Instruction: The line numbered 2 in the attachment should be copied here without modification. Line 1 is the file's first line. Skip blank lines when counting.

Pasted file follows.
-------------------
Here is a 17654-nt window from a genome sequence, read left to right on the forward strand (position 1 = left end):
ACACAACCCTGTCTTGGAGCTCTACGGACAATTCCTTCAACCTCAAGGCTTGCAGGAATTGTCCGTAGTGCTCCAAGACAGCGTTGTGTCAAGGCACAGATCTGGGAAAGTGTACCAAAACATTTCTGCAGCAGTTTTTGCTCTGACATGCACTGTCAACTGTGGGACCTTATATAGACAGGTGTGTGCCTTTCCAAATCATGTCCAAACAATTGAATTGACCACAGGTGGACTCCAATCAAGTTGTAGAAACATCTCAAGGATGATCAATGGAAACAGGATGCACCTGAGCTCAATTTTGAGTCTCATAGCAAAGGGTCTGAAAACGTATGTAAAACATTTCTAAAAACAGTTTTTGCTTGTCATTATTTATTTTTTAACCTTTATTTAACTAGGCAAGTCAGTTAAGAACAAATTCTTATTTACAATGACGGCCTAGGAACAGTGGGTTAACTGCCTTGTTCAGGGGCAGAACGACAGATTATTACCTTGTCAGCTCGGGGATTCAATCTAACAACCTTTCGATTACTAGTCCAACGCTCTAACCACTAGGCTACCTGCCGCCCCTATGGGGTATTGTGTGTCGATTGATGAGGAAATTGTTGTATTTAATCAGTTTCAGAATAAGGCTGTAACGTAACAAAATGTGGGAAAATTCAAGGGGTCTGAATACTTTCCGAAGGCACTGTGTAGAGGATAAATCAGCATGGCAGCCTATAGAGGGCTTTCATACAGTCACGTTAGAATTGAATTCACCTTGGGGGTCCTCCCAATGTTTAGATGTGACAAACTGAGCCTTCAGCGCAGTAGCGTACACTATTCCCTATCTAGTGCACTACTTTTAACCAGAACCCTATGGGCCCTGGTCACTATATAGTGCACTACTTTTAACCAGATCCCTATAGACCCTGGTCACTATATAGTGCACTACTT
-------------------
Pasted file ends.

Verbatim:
ACACAACCCTGTCTTGGAGCTCTACGGACAATTCCTTCAACCTCAAGGCTTGCAGGAATTGTCCGTAGTGCTCCAAGACAGCGTTGTGTCAAGGCACAGATCTGGGAAAGTGTACCAAAACATTTCTGCAGCAGTTTTTGCTCTGACATGCACTGTCAACTGTGGGACCTTATATAGACAGGTGTGTGCCTTTCCAAATCATGTCCAAACAATTGAATTGACCACAGGTGGACTCCAATCAAGTTGTAGAAACATCTCAAGGATGATCAATGGAAACAGGATGCACCTGAGCTCAATTTTGAGTCTCATAGCAAAGGGTCTGAAAACGTATGTAAAACATTTCTAAAAACAGTTTTTGCTTGTCATTATTTATTTTTTAACCTTTATTTAACTAGGCAAGTCAGTTAAGAACAAATTCTTATTTACAATGACGGCCTAGGAACAGTGGGTTAACTGCCTTGTTCAGGGGCAGAACGACAGATTATTACCTTGTCAGCTCGGGGATTCAATCTAACAACCTTTCGATTACTAGTCCAACGCTCTAACCACTAGGCTACCTGCCGCCCCTATGGGGTATTGTGTGTCGATTGATGAGGAAATTGTTGTATTTAATCAGTTTCAGAATAAGGCTGTAACGTAACAAAATGTGGGAAAATTCAAGGGGTCTGAATACTTTCCGAAGGCACTGTGTAGAGGATAAATCAGCATGGCAGCCTATAGAGGGCTTTCATACAGTCACGTTAGAATTGAATTCACCTTGGGGGTCCTCCCAATGTTTAGATGTGACAAACTGAGCCTTCAGCGCAGTAGCGTACACTATTCCCTATCTAGTGCACTACTTTTAACCAGAACCCTATGGGCCCTGGTCACTATATAGTGCACTACTTTTAACCAGATCCCTATAGACCCTGGTCACTATATAGTGCACTACTT